Finally, the GSF clinical presentation can manifest itself in different ways: 1) As focal or generalized seizures or as persisting headache, either localized or generalized; 2) It can also present itself as a neurological deficit such as hemiparesis or developmental delay or as a scalp mass, pulsating or not ; 3) Finally it can also appear as a visible and/or palpable skull defect which must be differentiated from other types of skull lesions. Regardless of the period of time elapsed since the original trauma, the dura mater tear does not heal and the dural defect expands becoming usually larger than the eroded skull defect, a fact that can be clearly seen when any GSF is submitted to surgical intervention. This inadequate dural capacity for repair has been demonstrated also in the laboratory  where if a dural defect is left in contact only with the skull bone, it does not heal, however, when the dural defect is placed experimentally adjacent to soft tissues (periost, galea aponeurotica or muscle) the dural defect scars and will eventually heal. Notwithstanding that these conditions are present in any GSF, no dural healing occurs, stressing the need for the recommended dural surgical repair. This quandary seems to be explained by the presence of tissue herniating through the dural defect (leptomeninges, brain tissue, or a poroencephalic cyst) which, by its physical presence in between the lips of the dural tear and its constant pulsation there, it would prevent the dural reparative process.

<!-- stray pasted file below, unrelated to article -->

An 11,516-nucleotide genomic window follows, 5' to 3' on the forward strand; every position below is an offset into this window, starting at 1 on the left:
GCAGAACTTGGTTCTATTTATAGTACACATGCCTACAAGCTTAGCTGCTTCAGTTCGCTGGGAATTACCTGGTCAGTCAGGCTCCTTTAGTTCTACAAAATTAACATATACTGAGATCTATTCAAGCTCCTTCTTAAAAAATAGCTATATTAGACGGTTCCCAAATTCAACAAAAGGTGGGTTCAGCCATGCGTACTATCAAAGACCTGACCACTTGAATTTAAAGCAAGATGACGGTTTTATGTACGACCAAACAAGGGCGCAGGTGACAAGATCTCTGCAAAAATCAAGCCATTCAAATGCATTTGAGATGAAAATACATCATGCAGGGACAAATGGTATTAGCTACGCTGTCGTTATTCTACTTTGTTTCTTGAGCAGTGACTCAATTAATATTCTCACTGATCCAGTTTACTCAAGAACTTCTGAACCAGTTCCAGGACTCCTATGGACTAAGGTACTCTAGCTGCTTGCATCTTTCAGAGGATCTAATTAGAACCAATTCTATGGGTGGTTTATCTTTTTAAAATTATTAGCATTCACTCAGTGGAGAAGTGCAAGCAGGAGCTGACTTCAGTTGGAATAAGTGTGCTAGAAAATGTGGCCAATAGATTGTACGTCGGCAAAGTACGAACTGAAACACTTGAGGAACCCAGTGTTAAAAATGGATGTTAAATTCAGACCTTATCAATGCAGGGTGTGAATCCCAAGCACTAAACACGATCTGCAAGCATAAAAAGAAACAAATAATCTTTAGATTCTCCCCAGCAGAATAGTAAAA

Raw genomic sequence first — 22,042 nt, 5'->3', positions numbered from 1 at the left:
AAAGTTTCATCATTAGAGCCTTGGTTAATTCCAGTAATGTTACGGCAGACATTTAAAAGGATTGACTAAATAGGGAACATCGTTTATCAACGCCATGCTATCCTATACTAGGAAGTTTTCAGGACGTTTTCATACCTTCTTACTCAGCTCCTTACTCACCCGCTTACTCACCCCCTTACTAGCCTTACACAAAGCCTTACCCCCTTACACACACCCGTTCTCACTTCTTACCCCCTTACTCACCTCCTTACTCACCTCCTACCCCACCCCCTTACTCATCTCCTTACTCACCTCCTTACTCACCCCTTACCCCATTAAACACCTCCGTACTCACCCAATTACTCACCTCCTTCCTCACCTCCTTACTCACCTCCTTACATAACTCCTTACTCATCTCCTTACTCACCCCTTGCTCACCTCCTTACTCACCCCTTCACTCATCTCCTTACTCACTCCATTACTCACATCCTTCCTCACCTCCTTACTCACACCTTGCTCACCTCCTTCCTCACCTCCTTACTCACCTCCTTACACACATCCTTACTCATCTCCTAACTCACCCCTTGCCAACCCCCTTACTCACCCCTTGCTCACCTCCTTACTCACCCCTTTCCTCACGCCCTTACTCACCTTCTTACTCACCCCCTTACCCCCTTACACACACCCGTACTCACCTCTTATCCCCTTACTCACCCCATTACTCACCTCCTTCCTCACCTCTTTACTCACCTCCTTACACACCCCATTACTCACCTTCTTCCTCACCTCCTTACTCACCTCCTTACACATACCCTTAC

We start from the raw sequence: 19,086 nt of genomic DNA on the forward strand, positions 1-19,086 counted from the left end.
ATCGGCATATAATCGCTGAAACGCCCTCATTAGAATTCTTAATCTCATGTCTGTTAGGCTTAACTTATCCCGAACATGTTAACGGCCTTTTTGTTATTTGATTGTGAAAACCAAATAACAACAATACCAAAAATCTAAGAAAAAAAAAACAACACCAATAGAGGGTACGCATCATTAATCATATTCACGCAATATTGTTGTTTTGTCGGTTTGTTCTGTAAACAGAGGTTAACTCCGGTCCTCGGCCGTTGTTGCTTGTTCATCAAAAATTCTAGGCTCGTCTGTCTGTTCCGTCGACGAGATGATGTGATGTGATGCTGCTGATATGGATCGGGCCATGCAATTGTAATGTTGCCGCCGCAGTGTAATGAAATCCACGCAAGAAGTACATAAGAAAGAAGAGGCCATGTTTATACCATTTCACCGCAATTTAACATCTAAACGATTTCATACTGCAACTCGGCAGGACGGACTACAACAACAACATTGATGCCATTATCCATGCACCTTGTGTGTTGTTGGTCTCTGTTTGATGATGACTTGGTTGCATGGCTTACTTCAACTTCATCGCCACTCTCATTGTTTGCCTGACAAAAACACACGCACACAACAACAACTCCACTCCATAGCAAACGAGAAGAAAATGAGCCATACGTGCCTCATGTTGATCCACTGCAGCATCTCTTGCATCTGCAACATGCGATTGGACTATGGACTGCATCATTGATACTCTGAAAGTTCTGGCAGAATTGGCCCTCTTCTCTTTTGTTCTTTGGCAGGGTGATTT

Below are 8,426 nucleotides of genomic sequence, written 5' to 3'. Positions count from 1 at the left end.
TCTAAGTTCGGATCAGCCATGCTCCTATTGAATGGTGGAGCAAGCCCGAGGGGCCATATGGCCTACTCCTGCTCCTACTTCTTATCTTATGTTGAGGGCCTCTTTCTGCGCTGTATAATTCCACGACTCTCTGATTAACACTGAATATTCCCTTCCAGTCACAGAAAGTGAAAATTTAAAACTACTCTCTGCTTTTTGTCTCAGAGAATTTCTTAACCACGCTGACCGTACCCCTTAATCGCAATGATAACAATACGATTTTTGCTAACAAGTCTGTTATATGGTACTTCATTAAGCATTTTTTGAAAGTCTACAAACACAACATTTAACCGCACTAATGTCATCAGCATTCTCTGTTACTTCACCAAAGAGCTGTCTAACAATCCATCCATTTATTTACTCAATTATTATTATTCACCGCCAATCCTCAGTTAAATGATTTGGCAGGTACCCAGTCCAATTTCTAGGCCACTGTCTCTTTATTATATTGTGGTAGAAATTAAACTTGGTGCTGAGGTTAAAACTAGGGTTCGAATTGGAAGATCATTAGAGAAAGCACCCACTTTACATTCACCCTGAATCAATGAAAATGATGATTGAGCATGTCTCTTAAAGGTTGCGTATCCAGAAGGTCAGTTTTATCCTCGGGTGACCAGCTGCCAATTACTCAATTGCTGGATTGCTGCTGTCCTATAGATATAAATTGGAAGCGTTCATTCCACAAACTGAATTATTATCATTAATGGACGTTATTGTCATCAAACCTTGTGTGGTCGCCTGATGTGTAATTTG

An analysis of published cases of GSF reveals its relatively frequent association with an underlying poroencephalic cyst and, at times also with a dilated portion of the ipsilateral ventricle which is shifted towards the skull defect . It has been demonstrated experimentally that the creation of a skull defect with a dural laceration, results in an increased distensibility of the brain tissue in that area [16,17]. Nevertheless, this change in the elastic properties of the brain tissue becomes manifest only when an additional force comes into play, such as an increased intraventricular pressure (as in hydrocephalus) or as a decreased regional tissue pressure (as it occurs when brain edema resolves or when a localized area of injured brain is reabsorbed). This fact, and depending on the dimensions of the area of brain tissue affected, could lead to a poroencephalic cyst underlying the dural defect and/or herniating into the GSF or if the affected area is larger, due to a partial dilation of a ipsilateral ventricle which, because of the decreased tissue pressure existing in that area, would be shifted towards the skull defect.